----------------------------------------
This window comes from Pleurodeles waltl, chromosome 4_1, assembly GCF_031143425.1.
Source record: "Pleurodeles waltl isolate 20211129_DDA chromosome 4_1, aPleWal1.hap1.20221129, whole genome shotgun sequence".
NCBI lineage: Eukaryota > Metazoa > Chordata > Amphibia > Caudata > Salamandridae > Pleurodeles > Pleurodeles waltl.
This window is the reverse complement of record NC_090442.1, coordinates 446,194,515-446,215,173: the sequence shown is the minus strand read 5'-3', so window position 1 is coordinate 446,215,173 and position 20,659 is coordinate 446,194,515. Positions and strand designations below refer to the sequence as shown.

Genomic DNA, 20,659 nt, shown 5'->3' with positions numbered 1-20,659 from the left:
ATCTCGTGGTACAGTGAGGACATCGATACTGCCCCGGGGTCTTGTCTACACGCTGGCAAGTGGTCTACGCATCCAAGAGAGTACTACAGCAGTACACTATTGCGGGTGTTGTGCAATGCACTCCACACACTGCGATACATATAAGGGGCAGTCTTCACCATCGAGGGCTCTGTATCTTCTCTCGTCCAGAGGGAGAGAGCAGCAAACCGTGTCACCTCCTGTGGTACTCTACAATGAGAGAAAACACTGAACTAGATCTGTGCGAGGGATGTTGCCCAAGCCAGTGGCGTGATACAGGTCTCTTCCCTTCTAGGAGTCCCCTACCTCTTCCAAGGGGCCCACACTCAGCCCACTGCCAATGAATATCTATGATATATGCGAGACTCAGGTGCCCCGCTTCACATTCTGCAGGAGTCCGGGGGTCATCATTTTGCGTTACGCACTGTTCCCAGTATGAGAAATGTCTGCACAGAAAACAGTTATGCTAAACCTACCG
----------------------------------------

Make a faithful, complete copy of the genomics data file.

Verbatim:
This window comes from Pleurodeles waltl, chromosome 4_1, assembly GCF_031143425.1.
Source record: "Pleurodeles waltl isolate 20211129_DDA chromosome 4_1, aPleWal1.hap1.20221129, whole genome shotgun sequence".
NCBI lineage: Eukaryota > Metazoa > Chordata > Amphibia > Caudata > Salamandridae > Pleurodeles > Pleurodeles waltl.
This window is the reverse complement of record NC_090442.1, coordinates 446,194,515-446,215,173: the sequence shown is the minus strand read 5'-3', so window position 1 is coordinate 446,215,173 and position 20,659 is coordinate 446,194,515. Positions and strand designations below refer to the sequence as shown.

Genomic DNA, 20,659 nt, shown 5'->3' with positions numbered 1-20,659 from the left:
ATCTCGTGGTACAGTGAGGACATCGATACTGCCCCGGGGTCTTGTCTACACGCTGGCAAGTGGTCTACGCATCCAAGAGAGTACTACAGCAGTACACTATTGCGGGTGTTGTGCAATGCACTCCACACACTGCGATACATATAAGGGGCAGTCTTCACCATCGAGGGCTCTGTATCTTCTCTCGTCCAGAGGGAGAGAGCAGCAAACCGTGTCACCTCCTGTGGTACTCTACAATGAGAGAAAACACTGAACTAGATCTGTGCGAGGGATGTTGCCCAAGCCAGTGGCGTGATACAGGTCTCTTCCCTTCTAGGAGTCCCCTACCTCTTCCAAGGGGCCCACACTCAGCCCACTGCCAATGAATATCTATGATATATGCGAGACTCAGGTGCCCCGCTTCACATTCTGCAGGAGTCCGGGGGTCATCATTTTGCGTTACGCACTGTTCCCAGTATGAGAAATGTCTGCACAGAAAACAGTTATGCTAAACCTACCG